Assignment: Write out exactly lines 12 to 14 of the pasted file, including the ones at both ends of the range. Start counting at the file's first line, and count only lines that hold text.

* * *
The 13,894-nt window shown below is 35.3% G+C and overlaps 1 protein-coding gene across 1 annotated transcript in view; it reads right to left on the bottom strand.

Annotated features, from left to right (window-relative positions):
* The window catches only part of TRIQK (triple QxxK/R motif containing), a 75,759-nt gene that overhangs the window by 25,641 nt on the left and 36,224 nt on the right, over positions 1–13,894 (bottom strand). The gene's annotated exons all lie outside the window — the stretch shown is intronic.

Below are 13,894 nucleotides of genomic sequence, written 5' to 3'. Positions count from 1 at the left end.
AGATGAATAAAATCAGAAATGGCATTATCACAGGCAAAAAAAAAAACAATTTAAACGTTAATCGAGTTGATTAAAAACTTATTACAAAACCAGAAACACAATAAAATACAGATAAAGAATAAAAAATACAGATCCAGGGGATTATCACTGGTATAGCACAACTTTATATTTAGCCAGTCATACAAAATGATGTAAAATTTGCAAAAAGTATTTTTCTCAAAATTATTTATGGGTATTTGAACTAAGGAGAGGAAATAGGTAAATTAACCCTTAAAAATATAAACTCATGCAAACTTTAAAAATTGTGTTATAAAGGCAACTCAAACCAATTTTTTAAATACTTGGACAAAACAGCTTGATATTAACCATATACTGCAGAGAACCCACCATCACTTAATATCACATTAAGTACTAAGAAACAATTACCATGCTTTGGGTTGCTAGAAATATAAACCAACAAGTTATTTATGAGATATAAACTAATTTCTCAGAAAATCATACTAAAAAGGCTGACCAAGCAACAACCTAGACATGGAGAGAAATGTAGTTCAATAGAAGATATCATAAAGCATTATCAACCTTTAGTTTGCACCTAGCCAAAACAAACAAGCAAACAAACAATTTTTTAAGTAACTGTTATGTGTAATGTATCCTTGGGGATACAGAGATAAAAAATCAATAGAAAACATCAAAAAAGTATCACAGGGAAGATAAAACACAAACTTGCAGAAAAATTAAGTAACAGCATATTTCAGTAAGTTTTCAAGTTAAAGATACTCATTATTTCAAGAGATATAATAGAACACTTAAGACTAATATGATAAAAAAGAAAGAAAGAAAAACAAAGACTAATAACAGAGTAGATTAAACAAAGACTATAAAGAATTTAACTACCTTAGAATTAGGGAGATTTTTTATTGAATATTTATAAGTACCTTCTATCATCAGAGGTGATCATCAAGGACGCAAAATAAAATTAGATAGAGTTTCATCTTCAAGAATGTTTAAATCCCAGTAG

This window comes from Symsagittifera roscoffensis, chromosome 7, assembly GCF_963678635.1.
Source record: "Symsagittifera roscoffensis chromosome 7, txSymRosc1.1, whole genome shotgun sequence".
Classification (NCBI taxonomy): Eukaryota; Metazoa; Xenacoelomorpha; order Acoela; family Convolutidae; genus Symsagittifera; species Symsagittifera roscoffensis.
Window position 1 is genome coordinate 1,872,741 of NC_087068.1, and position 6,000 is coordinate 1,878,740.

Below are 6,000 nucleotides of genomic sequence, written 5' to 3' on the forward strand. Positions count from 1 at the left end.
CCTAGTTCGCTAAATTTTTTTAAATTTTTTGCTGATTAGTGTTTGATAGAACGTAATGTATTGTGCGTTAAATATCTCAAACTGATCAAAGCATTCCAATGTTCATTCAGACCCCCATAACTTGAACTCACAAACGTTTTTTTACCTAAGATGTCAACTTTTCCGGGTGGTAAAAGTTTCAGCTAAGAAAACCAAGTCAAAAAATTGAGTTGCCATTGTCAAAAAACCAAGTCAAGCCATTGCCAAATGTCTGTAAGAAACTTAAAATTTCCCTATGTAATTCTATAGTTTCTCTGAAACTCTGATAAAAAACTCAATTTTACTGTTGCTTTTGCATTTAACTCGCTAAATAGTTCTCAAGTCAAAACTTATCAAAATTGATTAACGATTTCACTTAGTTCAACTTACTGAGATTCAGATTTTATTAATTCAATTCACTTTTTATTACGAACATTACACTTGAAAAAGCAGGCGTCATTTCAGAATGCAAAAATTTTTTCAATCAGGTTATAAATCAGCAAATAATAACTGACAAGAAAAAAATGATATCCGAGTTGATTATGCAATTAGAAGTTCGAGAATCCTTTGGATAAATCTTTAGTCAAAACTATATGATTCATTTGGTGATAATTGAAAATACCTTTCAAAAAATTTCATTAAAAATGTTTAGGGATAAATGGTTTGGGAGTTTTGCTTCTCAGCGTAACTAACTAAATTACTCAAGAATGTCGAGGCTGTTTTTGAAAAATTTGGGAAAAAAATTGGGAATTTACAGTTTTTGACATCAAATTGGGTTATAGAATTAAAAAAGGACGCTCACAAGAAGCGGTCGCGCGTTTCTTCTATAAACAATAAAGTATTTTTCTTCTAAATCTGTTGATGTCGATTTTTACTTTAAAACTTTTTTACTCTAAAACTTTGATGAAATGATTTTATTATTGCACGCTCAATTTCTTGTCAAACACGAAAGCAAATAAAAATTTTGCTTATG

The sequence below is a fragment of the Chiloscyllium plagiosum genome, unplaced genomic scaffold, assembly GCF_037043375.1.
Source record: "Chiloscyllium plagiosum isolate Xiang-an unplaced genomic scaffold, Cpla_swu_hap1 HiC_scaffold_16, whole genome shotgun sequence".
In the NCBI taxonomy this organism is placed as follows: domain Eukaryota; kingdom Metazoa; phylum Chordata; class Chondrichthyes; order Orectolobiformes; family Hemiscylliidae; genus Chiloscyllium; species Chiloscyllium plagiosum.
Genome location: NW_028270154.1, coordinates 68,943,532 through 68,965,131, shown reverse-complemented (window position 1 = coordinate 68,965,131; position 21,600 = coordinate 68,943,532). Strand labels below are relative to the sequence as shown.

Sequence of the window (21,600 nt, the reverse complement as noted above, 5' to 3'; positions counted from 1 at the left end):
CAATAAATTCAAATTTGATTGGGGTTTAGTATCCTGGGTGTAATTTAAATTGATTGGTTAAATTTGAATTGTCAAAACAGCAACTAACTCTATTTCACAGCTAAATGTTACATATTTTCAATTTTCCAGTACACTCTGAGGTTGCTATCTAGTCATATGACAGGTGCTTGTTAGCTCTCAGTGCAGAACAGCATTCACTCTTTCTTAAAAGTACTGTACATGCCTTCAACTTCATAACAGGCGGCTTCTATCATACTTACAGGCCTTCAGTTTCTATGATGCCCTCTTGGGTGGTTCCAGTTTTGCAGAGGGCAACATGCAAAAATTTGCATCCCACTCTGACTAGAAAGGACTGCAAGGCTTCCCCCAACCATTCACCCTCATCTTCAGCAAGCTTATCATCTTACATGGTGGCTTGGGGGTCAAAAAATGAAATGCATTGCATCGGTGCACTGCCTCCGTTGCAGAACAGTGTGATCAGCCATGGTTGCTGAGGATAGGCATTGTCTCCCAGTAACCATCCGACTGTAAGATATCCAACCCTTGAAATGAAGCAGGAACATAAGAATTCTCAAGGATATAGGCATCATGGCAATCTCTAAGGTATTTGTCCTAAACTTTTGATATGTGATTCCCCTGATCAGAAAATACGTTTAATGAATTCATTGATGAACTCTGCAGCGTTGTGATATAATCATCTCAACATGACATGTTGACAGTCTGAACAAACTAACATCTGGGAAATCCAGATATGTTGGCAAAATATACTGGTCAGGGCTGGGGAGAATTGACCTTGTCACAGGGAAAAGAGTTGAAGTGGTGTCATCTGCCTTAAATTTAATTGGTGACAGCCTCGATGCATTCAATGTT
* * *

The sequence below is a fragment of the Chiloscyllium plagiosum genome, unplaced genomic scaffold, assembly GCF_037043375.1.
Source record: "Chiloscyllium plagiosum isolate Xiang-an unplaced genomic scaffold, Cpla_swu_hap1 HiC_scaffold_16, whole genome shotgun sequence".
In the NCBI taxonomy this organism is placed as follows: domain Eukaryota; kingdom Metazoa; phylum Chordata; class Chondrichthyes; order Orectolobiformes; family Hemiscylliidae; genus Chiloscyllium; species Chiloscyllium plagiosum.